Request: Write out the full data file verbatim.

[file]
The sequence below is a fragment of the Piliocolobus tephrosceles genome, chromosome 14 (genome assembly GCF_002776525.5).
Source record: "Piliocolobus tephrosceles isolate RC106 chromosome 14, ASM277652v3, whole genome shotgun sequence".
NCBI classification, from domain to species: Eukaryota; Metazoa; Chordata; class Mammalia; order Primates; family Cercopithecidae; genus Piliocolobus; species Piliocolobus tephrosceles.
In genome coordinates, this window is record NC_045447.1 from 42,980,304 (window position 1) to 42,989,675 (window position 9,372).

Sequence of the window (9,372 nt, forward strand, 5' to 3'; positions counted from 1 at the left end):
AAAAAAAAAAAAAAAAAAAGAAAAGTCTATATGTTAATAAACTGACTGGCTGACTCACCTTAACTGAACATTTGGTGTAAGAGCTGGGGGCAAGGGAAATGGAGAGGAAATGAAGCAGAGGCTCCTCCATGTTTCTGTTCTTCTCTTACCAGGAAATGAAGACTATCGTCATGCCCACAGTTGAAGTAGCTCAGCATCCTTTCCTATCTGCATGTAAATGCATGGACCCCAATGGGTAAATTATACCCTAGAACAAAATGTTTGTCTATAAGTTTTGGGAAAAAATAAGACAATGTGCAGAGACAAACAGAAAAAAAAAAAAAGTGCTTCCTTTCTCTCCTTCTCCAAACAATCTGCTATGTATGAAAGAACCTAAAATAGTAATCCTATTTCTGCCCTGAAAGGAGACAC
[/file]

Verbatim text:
The sequence below is a fragment of the Piliocolobus tephrosceles genome, chromosome 14 (genome assembly GCF_002776525.5).
Source record: "Piliocolobus tephrosceles isolate RC106 chromosome 14, ASM277652v3, whole genome shotgun sequence".
NCBI classification, from domain to species: Eukaryota; Metazoa; Chordata; class Mammalia; order Primates; family Cercopithecidae; genus Piliocolobus; species Piliocolobus tephrosceles.
In genome coordinates, this window is record NC_045447.1 from 42,980,304 (window position 1) to 42,989,675 (window position 9,372).

Sequence of the window (9,372 nt, forward strand, 5' to 3'; positions counted from 1 at the left end):
AAAAAAAAAAAAAAAAAAAGAAAAGTCTATATGTTAATAAACTGACTGGCTGACTCACCTTAACTGAACATTTGGTGTAAGAGCTGGGGGCAAGGGAAATGGAGAGGAAATGAAGCAGAGGCTCCTCCATGTTTCTGTTCTTCTCTTACCAGGAAATGAAGACTATCGTCATGCCCACAGTTGAAGTAGCTCAGCATCCTTTCCTATCTGCATGTAAATGCATGGACCCCAATGGGTAAATTATACCCTAGAACAAAATGTTTGTCTATAAGTTTTGGGAAAAAATAAGACAATGTGCAGAGACAAACAGAAAAAAAAAAAAAGTGCTTCCTTTCTCTCCTTCTCCAAACAATCTGCTATGTATGAAAGAACCTAAAATAGTAATCCTATTTCTGCCCTGAAAGGAGACAC